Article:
From the Podcast: Debbie Hickey – A Minisode on Dealing with Feeling Overwhelmed in Recovery
In this first minisode of The Courage to Change: A Recovery Podcast, host Ashley Loeb Blassingame and producer Christiana Kimmich are joined by author and life coach Debbie Hickey. Debbie candidly discusses the feeling of overwhelm, and how being overwhelmed can affect a person’s journey. Unlike our typical episodes, sad are a series of unscripted, unedited, and open conversations between our host and guest. You can listen to the entire conversation here.
At a rather young age, Debbie found freedom in alcohol. It helped her escape from the pressure she was putting on herself to constantly achieve. “I knew I had potential, but I could never gain momentum on anything, so the margin between where I was and wanted to be was so huge, that I started to feel bad about who I was which caused me to start drinking.”
Debbie recalls feeling awful after drinking or getting high, waking up saying, “Oh my god this is horrible. I hate where I am in my life…” Debbie started attending Al-Anon meetings, where she remembers an eye-opening moment realizing that she was an alcoholic.
When she started on her sobriety journey, she realized that she often felt overwhelmed, to the point where it was difficult to do the everyday things that needed to be done. Even when she feels overwhelmed 29 years later, she’ll use some of the same tools that she used in the beginning of her sobriety.
Debbie recalls that, “When I was first getting sober, it was frantic and chaotic. But I’ve learned over the years that it’s possible to have a different, less overwhelming, way of living when you can reach out to other people and find the solutions to help you.”
Tools Of The Trade
Early on, Debbie would find herself projecting outcomes before experiencing them, and regardless of how things were actually going, she’d hold on to her projection of how the situation was going to play out. To her, the idea of not knowing what was going to happen next was bad, so her projections helped her in the moment.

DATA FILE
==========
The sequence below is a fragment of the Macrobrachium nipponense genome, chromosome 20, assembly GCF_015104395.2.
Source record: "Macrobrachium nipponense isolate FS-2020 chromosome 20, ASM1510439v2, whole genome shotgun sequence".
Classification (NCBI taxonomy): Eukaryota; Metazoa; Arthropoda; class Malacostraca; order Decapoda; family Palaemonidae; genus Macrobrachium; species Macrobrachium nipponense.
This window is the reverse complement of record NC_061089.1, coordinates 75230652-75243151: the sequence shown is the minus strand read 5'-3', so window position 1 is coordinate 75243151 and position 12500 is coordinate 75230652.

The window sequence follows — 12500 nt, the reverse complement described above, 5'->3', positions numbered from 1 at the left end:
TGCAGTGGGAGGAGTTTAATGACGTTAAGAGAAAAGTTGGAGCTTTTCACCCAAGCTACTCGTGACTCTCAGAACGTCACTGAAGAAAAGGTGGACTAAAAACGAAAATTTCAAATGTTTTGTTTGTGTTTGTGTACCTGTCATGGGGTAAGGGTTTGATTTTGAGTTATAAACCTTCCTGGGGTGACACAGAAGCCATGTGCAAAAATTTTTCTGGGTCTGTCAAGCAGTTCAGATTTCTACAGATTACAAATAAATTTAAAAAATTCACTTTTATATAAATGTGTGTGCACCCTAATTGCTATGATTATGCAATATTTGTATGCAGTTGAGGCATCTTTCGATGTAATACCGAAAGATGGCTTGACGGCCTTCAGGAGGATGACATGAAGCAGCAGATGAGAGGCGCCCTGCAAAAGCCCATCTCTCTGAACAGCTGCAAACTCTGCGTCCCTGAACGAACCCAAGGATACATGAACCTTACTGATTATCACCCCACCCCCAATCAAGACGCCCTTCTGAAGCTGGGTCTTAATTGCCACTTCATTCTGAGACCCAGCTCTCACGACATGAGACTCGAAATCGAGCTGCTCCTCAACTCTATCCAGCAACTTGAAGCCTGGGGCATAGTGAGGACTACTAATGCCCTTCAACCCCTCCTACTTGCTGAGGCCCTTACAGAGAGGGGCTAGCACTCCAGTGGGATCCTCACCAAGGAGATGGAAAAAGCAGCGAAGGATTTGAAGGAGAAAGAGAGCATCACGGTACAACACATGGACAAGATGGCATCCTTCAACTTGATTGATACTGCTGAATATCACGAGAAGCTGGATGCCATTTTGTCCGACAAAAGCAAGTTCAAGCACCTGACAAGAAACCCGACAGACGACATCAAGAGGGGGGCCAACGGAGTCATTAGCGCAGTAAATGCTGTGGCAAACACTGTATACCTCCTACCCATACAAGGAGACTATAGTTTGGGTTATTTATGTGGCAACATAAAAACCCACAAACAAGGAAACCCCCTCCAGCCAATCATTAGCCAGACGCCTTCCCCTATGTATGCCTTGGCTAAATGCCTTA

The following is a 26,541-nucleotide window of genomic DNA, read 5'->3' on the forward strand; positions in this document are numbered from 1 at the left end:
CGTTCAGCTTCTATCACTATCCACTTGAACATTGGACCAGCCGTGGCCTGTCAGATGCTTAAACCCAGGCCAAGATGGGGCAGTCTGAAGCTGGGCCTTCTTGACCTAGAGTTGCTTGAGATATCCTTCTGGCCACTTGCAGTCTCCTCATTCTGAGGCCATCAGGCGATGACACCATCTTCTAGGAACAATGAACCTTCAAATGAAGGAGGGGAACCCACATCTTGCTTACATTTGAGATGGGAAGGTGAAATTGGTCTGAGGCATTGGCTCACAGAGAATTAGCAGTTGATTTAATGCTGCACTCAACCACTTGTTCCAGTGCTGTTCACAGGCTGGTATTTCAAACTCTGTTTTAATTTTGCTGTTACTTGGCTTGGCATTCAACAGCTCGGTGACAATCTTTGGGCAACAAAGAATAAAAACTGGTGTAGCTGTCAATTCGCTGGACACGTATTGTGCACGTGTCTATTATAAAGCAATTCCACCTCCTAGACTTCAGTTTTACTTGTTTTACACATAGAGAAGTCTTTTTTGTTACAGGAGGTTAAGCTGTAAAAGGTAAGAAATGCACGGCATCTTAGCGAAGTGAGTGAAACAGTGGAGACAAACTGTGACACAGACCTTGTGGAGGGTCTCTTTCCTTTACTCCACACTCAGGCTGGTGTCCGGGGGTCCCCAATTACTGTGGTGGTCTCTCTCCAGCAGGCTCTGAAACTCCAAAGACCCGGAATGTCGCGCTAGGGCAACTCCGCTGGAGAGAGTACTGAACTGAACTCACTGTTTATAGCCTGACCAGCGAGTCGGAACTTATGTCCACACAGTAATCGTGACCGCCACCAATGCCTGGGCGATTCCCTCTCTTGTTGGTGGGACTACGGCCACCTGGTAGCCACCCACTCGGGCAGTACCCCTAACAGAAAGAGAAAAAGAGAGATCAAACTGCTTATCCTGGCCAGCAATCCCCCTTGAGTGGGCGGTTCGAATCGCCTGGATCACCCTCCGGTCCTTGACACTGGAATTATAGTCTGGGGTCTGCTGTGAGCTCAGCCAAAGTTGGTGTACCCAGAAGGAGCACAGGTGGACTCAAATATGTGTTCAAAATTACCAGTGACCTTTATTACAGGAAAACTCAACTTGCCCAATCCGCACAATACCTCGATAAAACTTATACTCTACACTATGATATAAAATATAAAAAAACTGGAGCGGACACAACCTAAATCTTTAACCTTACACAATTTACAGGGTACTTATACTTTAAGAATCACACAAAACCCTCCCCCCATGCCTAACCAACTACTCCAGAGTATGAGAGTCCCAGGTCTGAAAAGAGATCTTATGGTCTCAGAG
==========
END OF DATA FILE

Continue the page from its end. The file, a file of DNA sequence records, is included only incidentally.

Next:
It turned out for Debbie that projecting the future wasn’t good for her. One of the key tools from the start of her recovery was having a sponsor, who helped Debbie realize that projecting was not a good thing for her to do. In an effort to help stop this habit, Debbie had to be reminded that she needed to stay in the moment and take one thing at a time. Debbie remembers that, “Sometimes I just have to break it down. I have to pull myself down to the most simple terms of what I’m doing and regroup myself.”
One of the points that Debbie remembers from her sponsor is to “just do the right thing whatever that might be.” Taking care of her fundamental needs helped Debbie stay grounded and helped her with her feelings of overwhelm on her recovery journey. To this day, whenever Debbie feels overwhelmed, she’ll break whatever she’s doing, or needs to do, down to the most simple terms and do the next right thing.
Practicing “doing the next right thing” is something that helped Debbie be mindful of what was happening around, and to, her. Part of her mindfulness practice was being sure to stay on her life path and not force herself on to other people’s path.
Debbie remembers thinking, “Does getting sober and living a more peaceful, sober, centered life mean that you don’t accomplish your dreams and goals?” As she continued to practice mindfulness, Debbie realized that she became more organized, which helped her reach her dreams and goals, while staying on her own path.
Then Debbie had a difficult question: “How do I appropriately align myself with the humans that I come into my life, what is my role, and am I supposed to say something or not?” She’s learned that when things are better aligned, the experiences she’s able to have with the people around her are more meaningful.
Riding Out the Bumps
Debbie will be one of the first people to say that being in recovery is hard. “I can take up a drink today – I could, I’m not cured. I have to treat my alcoholism every day in some way, shape, or form.” What helps Debbie treat her alcoholism and the people that she’s helping is recognizing that she’s been through it – there are hardships and that while she doesn’t like the hardships, she doesn’t like it to go to waste either.
Debbie believes that when people are open to and accepting of the hardships around them, they are able to grow in their own life journeys. When she goes to an Alcoholics Anonymous meeting she still says to herself, “Look at these human beings that are coming together to help each other,” and sees it as an amazing expression of people trying to help and heal themselves and one another.
*Quotes have been edited for clarity.